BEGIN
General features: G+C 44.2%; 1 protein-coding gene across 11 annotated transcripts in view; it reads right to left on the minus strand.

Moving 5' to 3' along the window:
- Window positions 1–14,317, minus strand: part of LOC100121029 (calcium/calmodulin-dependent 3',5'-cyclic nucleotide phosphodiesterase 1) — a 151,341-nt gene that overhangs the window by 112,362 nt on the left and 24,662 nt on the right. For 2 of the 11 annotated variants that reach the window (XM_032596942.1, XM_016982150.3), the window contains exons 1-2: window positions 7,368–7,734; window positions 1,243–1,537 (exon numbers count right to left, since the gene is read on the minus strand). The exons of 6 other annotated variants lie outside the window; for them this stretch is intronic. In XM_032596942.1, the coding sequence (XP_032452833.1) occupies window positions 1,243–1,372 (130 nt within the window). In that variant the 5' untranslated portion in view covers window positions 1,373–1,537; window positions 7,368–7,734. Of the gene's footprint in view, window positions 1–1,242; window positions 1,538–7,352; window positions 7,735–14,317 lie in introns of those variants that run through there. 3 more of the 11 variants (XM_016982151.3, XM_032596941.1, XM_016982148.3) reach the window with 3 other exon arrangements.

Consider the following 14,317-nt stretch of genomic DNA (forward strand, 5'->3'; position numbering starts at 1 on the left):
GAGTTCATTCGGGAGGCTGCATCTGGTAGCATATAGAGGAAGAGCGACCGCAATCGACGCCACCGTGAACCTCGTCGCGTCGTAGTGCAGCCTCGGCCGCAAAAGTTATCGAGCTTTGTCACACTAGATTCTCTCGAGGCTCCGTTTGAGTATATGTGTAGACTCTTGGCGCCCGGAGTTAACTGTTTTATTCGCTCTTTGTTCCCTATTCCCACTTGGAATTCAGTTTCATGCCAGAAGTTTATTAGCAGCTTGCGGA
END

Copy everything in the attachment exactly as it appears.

General features: G+C 44.2%; 1 protein-coding gene across 11 annotated transcripts in view; it reads right to left on the minus strand.

Moving 5' to 3' along the window:
- Window positions 1–14,317, minus strand: part of LOC100121029 (calcium/calmodulin-dependent 3',5'-cyclic nucleotide phosphodiesterase 1) — a 151,341-nt gene that overhangs the window by 112,362 nt on the left and 24,662 nt on the right. For 2 of the 11 annotated variants that reach the window (XM_032596942.1, XM_016982150.3), the window contains exons 1-2: window positions 7,368–7,734; window positions 1,243–1,537 (exon numbers count right to left, since the gene is read on the minus strand). The exons of 6 other annotated variants lie outside the window; for them this stretch is intronic. In XM_032596942.1, the coding sequence (XP_032452833.1) occupies window positions 1,243–1,372 (130 nt within the window). In that variant the 5' untranslated portion in view covers window positions 1,373–1,537; window positions 7,368–7,734. Of the gene's footprint in view, window positions 1–1,242; window positions 1,538–7,352; window positions 7,735–14,317 lie in introns of those variants that run through there. 3 more of the 11 variants (XM_016982151.3, XM_032596941.1, XM_016982148.3) reach the window with 3 other exon arrangements.

Consider the following 14,317-nt stretch of genomic DNA (forward strand, 5'->3'; position numbering starts at 1 on the left):
GAGTTCATTCGGGAGGCTGCATCTGGTAGCATATAGAGGAAGAGCGACCGCAATCGACGCCACCGTGAACCTCGTCGCGTCGTAGTGCAGCCTCGGCCGCAAAAGTTATCGAGCTTTGTCACACTAGATTCTCTCGAGGCTCCGTTTGAGTATATGTGTAGACTCTTGGCGCCCGGAGTTAACTGTTTTATTCGCTCTTTGTTCCCTATTCCCACTTGGAATTCAGTTTCATGCCAGAAGTTTATTAGCAGCTTGCGGA